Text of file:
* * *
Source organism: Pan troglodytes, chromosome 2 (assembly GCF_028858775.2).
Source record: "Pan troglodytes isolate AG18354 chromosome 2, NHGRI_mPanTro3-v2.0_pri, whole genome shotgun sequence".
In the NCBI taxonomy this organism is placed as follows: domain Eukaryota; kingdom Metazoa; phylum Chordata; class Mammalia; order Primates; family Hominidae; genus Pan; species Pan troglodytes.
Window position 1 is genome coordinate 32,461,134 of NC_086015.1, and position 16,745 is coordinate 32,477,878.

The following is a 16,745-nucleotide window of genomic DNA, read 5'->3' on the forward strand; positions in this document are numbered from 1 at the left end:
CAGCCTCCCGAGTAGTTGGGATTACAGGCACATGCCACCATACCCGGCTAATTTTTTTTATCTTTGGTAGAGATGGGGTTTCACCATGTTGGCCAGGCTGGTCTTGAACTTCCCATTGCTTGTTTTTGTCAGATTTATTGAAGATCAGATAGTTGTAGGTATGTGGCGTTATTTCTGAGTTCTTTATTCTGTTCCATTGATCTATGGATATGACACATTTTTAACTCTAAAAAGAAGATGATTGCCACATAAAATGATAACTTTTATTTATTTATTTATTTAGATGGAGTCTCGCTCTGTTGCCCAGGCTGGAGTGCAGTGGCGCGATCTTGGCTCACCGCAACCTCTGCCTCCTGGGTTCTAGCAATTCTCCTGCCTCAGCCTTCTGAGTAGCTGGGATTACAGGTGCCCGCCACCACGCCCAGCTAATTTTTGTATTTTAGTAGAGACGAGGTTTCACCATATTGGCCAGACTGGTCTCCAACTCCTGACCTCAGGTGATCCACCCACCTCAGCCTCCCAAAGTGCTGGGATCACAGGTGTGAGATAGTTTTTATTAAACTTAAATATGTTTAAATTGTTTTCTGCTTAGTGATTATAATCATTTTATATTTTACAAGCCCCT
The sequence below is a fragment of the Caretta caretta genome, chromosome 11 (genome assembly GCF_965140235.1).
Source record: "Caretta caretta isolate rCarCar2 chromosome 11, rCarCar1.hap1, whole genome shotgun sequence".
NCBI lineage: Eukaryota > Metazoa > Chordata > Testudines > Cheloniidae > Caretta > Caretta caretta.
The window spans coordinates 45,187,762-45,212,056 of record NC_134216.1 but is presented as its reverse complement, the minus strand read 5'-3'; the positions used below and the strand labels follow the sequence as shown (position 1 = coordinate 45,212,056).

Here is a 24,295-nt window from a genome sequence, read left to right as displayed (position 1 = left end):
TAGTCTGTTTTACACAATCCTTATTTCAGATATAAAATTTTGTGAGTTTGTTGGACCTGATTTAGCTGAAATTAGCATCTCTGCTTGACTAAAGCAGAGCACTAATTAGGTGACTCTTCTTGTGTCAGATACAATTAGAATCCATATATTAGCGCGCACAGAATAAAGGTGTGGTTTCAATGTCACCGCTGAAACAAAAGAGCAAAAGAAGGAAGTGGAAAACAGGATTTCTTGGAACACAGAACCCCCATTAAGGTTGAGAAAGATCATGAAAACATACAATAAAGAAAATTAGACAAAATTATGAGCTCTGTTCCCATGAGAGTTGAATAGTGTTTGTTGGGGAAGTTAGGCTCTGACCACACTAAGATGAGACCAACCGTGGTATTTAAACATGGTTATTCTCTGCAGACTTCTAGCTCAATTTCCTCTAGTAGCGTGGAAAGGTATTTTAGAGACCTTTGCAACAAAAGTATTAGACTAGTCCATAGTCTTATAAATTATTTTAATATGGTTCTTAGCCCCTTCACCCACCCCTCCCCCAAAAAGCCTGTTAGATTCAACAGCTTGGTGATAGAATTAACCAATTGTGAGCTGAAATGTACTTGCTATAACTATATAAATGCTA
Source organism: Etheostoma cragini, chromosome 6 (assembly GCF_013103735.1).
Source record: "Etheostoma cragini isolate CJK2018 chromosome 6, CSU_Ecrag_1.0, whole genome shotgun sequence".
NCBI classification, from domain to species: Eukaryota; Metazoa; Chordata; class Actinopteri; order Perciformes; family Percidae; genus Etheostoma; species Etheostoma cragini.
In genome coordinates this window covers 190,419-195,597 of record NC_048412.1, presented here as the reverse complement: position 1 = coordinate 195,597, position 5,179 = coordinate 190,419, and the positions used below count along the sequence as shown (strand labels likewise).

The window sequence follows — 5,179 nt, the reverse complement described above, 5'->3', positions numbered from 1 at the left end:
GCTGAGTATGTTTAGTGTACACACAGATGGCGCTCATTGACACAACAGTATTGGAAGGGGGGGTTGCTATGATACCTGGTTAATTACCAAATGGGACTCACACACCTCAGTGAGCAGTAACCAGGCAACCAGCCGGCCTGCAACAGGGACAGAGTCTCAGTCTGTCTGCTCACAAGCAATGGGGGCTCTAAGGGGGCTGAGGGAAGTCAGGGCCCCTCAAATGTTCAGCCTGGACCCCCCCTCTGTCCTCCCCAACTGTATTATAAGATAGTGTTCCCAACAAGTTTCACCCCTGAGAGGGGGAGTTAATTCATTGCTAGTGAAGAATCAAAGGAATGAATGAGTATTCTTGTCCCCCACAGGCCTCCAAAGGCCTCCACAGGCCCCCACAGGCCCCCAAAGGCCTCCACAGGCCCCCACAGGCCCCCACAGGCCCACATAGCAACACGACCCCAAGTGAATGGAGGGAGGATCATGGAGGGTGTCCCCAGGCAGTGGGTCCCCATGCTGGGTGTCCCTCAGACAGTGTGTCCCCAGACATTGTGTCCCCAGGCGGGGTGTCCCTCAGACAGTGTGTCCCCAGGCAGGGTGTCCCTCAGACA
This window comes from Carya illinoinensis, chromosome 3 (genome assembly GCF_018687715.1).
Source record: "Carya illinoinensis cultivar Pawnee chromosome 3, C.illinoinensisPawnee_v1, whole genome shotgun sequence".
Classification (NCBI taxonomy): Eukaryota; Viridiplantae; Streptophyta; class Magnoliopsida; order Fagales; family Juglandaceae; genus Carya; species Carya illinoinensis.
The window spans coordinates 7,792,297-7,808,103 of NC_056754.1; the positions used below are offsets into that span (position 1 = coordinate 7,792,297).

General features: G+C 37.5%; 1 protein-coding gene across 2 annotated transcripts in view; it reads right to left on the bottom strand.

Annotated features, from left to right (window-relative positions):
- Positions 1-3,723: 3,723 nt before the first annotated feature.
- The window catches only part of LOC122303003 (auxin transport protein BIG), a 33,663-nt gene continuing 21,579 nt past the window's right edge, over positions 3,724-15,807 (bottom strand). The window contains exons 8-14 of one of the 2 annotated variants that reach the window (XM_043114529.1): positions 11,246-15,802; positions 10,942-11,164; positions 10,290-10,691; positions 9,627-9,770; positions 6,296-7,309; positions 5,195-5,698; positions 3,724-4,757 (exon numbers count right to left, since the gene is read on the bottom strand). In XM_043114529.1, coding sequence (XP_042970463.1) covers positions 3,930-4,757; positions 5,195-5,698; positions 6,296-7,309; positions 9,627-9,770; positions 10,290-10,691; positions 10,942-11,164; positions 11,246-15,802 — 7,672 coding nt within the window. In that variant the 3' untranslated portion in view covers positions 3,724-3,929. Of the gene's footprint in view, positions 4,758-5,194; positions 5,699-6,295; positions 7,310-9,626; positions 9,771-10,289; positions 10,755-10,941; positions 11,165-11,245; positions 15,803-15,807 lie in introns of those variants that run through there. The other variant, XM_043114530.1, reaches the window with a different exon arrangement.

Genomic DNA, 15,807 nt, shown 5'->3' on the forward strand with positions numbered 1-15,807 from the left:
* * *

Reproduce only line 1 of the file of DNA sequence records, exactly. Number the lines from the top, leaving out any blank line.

Source organism: Pan troglodytes, chromosome 2 (assembly GCF_028858775.2).